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Usually I'm all in favor of not reading too much about books before starting them. In this case, though, I wish I'd noted ahead of time that these are paired short stories. Each story overlaps just enough with its partner to cast a skewed light, ever so slightly warping and twisting what you thought you knew about the characters or their situation.

Sadly, I was slow to catch on to this pattern. Having never encountered a paired short story collection, I assumed all the stories in the book were linked, and thus wasted a fair amount of energy looking for repeating characters throughout the book. I should have recognized Rao had adopted a straightforward, rigid structure for the collection, because the stories themselves are so well-organized and perfectly contained. That's probably not a sexy way to describe a short story, but it appeals immensely to my concrete-sequential brain. Rao also wisely limits herself thematically by focusing the entire collection on one historical event: Partition—when, in 1947, India and Pakistan were divided by a line on a map into two distinct countries.

I couldn't help but compare Rao's collection with another I read recently, What Is Not Yours Is Not Yours by Helen Oyeyemi. If Oyeyemi's stories are like overgrown gardens that require a reader to bushwhack her way out (beautiful but oh-so-thorny!), Rao's stories are like perfectly smooth glass paperweights, plenty hefty but complete in themselves. I loved both collections, but upon reflection, they really could not be more different.

This is already one of my favorite books of the year: hard but redemptive in theme, spare and precise in style. Rao has a mysterious way of making her characters immediately knowable—a few lines in and you're right with her, waiting with wide eyes to see what will happen to them. And I know people say this all the time, but I can't believe this is a debut.

With regards to Flatiron Books and Goodreads for the review copy, which I was lucky enough to win in a recent giveaway. On sale now!

Find it at your library!

Reading Helen Oyeyemi is like working out with a friendly but very aggressive personal trainer. At some point, you’re going to find yourself splayed out on the mat, panting like an animal and protesting that it’s too hard, you can’t do one more set. And then she'll blow her whistle in your face and cheerfully scream at you to get a move on.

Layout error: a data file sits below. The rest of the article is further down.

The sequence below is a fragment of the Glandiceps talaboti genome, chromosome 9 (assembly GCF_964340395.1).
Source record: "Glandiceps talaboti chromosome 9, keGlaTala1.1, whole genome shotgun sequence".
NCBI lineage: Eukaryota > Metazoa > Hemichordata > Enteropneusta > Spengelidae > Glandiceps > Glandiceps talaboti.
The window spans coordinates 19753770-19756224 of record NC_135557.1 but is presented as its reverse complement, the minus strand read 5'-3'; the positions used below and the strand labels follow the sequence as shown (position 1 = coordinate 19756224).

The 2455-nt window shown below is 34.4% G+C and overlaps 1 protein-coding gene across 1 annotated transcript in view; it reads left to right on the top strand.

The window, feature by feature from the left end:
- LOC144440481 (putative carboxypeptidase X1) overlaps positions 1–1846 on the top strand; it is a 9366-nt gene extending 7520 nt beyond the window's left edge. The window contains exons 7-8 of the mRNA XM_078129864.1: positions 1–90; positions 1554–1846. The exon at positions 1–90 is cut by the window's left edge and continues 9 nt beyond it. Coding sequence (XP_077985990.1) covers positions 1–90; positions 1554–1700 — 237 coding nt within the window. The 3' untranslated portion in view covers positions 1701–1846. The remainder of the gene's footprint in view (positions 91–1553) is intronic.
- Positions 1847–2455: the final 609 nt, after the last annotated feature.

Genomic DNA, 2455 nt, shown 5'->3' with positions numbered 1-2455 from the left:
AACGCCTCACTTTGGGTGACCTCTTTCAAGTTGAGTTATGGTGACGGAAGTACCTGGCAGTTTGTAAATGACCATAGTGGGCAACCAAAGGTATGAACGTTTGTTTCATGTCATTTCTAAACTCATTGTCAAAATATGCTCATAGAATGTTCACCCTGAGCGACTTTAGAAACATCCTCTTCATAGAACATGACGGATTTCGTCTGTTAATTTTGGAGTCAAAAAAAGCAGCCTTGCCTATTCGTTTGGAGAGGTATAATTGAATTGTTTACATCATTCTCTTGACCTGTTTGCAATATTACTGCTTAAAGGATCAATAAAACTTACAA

In much the same way as a good, hard workout eventually leads to an endorphin-fueled breakthrough, Oyeyemi’s short stories eventually clarified for me, and what began as a veins-bulging effort relaxed into a steady rhythm that I could keep pace with. Oyeyemi will never let you get comfortable, but if you strap on your weight belt and bring the intensity, her brand of magical realism will slowly coalesce into something you can hold, loosely, if not fully grasp.

I’m not a big re-reader, but this collection seems ripe for revisiting. In fact, when I finished the first story, “Books and Roses,” I flipped right back to the beginning and started again, convinced I’d missed something. I still don’t know if I did or not, even after reading it through twice. Oyeyemi is slippery that way. I wish I had encountered books like this in my college English curriculum—I think it would have totally floored me to read about the world as it actually is, as opposed to how it was, for privileged white men, hundreds of years ago. And yes, I realize the strangeness of referring to Oyeyemi as a realist when her work is so clearly fantastical, but her characters—these are people I recognize, that are real, that could exist somewhere and have something important to say, even though history up to this point has told them in no uncertain terms that they are insignificant due to their gender or skin tone or sexuality, and therefore not worthy of a voice.

With regards to Riverhead and Goodreads for the beautiful (deckle-edged! What?!) advance copy, which I was lucky enough to win in a recent giveaway. On sale tomorrow, March 8!